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Main Concepts: Confidence Intervals
• The confidence is in the method, not in the result.
• All of the confidence intervals covered in the AP curriculum take this form: estimate plus or minus a chosen number of standard errors. The chosen number is selected to create the desired confidence level.
• Confidence intervals are computed from random samples and therefore they are random. The parameter is not random.
• The parameter is fixed (but unknown), and the estimate of the parameter is random (but observable). If the estimate is likely to be within two standard errors of the parameter, then the parameter is likely to be within two standard errors of the estimate. This is the foundation on which confidence intervals are based.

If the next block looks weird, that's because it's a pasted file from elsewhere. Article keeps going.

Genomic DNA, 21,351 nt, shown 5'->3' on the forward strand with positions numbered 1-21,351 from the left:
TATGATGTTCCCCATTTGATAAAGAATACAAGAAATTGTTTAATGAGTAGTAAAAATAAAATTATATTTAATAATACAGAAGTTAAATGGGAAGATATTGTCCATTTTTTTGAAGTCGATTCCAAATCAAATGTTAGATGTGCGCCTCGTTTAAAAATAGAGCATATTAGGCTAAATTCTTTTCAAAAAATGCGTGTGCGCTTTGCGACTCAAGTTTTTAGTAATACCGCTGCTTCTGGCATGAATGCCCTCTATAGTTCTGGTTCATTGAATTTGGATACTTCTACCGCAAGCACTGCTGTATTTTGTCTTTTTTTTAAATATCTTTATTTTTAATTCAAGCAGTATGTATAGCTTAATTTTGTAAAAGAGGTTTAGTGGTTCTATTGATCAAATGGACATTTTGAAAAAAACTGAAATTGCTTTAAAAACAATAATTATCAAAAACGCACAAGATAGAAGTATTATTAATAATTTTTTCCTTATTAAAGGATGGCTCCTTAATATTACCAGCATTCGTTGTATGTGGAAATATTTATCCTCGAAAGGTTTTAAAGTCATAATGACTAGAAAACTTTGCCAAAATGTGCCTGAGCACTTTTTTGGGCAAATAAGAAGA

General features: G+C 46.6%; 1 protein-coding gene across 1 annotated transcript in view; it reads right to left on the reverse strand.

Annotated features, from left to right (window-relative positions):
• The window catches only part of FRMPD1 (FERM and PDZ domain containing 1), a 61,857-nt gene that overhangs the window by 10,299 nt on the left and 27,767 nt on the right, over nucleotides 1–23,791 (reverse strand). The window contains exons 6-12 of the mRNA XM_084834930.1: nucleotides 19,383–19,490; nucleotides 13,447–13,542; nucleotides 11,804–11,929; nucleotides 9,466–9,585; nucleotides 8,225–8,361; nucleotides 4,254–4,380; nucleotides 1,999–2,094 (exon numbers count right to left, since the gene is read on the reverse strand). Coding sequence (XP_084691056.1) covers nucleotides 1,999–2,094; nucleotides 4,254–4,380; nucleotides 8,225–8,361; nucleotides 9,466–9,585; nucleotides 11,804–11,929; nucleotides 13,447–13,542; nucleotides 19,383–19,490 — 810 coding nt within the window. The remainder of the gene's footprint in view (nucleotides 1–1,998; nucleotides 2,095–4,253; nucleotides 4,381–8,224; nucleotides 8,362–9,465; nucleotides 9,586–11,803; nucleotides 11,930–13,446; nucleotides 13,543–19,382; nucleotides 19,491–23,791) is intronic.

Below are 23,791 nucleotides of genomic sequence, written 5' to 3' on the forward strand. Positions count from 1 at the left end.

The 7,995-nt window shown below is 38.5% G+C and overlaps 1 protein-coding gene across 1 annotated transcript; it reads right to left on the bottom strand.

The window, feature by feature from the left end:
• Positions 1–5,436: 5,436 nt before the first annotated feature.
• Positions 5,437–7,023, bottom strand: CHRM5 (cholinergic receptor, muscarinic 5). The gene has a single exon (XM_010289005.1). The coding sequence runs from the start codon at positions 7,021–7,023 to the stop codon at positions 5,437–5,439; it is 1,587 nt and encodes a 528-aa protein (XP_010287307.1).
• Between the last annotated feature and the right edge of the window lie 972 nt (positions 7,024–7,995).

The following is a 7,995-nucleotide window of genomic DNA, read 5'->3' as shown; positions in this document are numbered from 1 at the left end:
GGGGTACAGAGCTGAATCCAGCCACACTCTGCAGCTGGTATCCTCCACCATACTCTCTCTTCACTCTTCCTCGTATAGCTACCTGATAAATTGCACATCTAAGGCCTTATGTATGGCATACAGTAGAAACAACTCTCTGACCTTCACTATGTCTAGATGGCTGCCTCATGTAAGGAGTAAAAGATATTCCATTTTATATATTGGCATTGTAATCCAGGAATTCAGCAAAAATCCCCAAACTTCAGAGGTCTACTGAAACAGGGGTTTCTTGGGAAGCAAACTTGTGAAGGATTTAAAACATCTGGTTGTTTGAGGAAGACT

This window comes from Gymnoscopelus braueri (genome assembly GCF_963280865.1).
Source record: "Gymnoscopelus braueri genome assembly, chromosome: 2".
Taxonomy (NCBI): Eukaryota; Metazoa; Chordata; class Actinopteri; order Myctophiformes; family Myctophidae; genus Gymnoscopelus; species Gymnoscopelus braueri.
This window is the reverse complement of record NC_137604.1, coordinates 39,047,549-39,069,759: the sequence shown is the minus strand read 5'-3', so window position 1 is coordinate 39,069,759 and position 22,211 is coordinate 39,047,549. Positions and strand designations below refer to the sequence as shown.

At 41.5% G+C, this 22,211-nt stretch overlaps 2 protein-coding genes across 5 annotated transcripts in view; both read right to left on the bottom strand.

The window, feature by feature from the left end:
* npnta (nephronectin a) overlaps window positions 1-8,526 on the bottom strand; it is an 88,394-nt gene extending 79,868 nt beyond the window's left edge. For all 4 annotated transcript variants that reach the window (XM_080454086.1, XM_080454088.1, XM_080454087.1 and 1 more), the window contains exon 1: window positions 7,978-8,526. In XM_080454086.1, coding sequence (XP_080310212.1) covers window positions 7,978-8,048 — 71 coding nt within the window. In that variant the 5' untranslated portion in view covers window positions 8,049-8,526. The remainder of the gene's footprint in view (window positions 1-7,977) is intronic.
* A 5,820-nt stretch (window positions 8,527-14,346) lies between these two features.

• The margin of error that you read about in newspaper surveys (plus or minus 3 percentage points) is the same as the margin of error in a 95% confidence interval.
• The margin of error is affected by three factors: confidence level, sample size, and population standard deviation. You should understand how increasing or decreasing any of these factors will affect the margin of error.
• Confidence intervals can be used to check the reasonableness of claims about the parameter. If someone claims the parameter is equal to 62, and 62 is not within your confidence interval, than this claim is suspect. This type of thinking will be made more formal and precise in the next unit.